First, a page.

NYC's recent LL88 Amendment lowers SF required to Mandate installation of sub meters and upgrade
October 13, 2016
On October 13, 2016, the New York City Council approved two (2) important amendments to Local Law 88, solid steps towards Mayor de Blasio’s ardent quest for New York City to emerge as the global leader in sustainability and resiliency - keeping the promises outlined in One City, Built to Last Plan developed by the Mayor’s Office of Long-Term Planning and Sustainability. The amendments: Approved in Council on October 13, 2016 Int. No. 1160 was drafted in committee by Council member Costa G. Constantinides (in conjunction with the Mayor), to amend the administrative code of the city of New York, in relation to the installation of sub-meters in certain tenant spaces Int. No. 1165 was drafted in committee by Council member Donovan J. Richards (in conjunction with the Mayor), to amend the administrative code of the city of New York, in relation to upgrading lighting systems in certain buildings We can expect greater calls for stronger standards and reporting requirements in the months and years ahead. All required for New York City to catch up with global applications. New York City was ranked the 20th of the leading sustainable cities globally, and third behind Boston and Chicago in the United States according to the 2015 Arcadis Sustainable Cities Index. The Amendments: Updates to Local Law 88 Submetering: This bill expands the sub metering requirements to owners of buildings 25,000 gross square feet or larger. Prior, Owners of building 50,000 gross square feet or larger were required to upgrade the lighting systems in their buildings so that they are in compliance with the standards for new systems set forth in the New York city energy conservation code. Lighting: This bill expands the lighting upgrade requirements to owners of buildings 25,000 gross square feet or larger. Prior, Owners of building 50,000 gross square feet or larger were required to upgrade the lighting systems in their buildings so that they are in compliance with the standards for new systems set forth in the New York city energy conservation code. New Language and Reporting Requirements are laid out in both amendments. New York City’s Climate Targets: A Roadmap for New York City’s Buildings, the One City Built to Last Plan outlined a pathway to 80 by 50, we will need to reduce GHG emissions from the energy used to heat, cool, and power our buildings by 30 percent from 2005 levels over the next decade. City government can lead the way, and will commit to achieving a 35 percent reduction in emissions in the next ten years. Background: The One City Built to Last plan set out to achieve these goals by 2025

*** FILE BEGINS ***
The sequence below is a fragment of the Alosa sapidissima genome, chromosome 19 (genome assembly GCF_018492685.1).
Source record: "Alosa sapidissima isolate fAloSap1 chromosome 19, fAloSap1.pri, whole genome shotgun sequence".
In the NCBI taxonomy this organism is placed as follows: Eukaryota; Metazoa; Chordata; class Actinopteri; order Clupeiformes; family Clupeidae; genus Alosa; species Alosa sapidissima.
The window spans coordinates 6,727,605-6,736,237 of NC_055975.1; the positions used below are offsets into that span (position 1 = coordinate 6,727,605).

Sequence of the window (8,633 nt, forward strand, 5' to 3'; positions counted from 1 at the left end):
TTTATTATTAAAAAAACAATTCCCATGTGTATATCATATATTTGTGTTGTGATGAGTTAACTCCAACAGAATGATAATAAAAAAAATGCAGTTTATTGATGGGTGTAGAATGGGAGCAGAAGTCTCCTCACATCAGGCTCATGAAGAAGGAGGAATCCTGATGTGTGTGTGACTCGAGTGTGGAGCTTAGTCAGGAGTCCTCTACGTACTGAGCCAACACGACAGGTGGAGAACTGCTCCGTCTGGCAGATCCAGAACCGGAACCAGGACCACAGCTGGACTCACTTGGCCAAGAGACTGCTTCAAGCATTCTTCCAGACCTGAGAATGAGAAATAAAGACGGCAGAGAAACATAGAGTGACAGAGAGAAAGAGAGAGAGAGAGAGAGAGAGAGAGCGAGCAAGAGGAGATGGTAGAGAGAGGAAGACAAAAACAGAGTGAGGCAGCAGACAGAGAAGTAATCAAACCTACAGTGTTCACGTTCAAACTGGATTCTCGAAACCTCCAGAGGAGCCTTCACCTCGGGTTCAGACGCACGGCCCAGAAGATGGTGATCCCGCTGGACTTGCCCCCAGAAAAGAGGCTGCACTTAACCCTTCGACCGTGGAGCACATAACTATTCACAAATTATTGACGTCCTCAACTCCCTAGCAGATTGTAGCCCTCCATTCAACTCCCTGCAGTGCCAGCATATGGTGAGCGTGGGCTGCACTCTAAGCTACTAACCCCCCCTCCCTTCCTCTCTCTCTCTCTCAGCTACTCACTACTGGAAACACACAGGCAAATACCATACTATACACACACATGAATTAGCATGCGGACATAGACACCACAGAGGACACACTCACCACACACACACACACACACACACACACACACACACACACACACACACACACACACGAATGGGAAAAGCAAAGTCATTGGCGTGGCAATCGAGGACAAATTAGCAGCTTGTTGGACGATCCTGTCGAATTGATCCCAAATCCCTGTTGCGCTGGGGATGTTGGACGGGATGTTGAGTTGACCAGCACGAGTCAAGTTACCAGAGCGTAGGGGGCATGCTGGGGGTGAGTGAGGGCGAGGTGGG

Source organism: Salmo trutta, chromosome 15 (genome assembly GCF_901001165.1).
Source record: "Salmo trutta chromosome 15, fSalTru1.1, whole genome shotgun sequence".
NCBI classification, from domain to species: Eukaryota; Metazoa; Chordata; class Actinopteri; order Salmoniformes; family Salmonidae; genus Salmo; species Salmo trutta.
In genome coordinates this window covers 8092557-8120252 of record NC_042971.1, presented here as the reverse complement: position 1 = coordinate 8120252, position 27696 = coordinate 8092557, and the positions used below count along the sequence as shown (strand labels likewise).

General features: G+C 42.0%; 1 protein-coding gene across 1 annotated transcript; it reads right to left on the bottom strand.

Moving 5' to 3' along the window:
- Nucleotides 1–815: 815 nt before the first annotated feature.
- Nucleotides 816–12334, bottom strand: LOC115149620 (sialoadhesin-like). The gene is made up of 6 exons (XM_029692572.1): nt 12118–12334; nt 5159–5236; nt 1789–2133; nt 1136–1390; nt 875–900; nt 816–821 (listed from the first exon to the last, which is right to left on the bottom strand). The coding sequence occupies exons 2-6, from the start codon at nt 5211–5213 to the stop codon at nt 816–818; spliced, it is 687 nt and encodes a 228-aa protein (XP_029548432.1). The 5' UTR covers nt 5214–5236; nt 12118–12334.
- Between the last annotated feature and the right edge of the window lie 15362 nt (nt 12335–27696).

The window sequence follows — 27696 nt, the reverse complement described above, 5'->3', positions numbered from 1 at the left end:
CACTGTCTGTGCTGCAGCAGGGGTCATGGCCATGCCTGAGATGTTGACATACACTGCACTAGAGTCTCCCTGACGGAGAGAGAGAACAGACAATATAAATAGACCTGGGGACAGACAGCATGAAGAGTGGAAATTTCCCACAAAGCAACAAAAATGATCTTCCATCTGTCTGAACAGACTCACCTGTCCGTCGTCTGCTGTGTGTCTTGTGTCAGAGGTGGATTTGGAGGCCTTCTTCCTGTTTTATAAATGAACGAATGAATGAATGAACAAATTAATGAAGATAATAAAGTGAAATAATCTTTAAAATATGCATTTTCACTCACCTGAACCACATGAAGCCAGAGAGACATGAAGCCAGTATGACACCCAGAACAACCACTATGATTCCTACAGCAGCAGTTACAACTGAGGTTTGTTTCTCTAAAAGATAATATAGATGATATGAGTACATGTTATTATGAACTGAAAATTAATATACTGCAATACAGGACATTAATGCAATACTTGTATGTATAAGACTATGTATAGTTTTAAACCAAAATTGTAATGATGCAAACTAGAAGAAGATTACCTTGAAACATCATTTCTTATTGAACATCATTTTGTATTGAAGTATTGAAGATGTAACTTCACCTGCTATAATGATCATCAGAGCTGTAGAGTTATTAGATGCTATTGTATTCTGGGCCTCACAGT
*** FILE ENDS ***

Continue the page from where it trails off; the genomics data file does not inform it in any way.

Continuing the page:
Complete efficiency improvements in every City-owned building that has significant energy use and install 100 MW of onsite renewable power.
Implement leading edge performance standards for new construction that cost- effectively achieve highly efficient buildings, looking to Passive House, carbon neutral, or “zero net energy” strategies to inform the standards.
Develop interim energy performance targets for existing buildings to be met through both voluntary reductions and new regulations, such as performance standards and measure-based mandates, which would be triggered if adequate reductions are not achieved.
The plan is deployed under One City, Built to Last, a long-term scheme to improve the energy efficiency of NYC buildings and to adapt to more renewable energy sources. Buildings contribute to three-quarters of the total emissions in the city every year. . Council member Constantinides remarked, “seventy percent of carbon emissions come from buildings, this legislation requiring sub meters in certain tenant spaces will place the city closer to its goal to meet 2025 targets."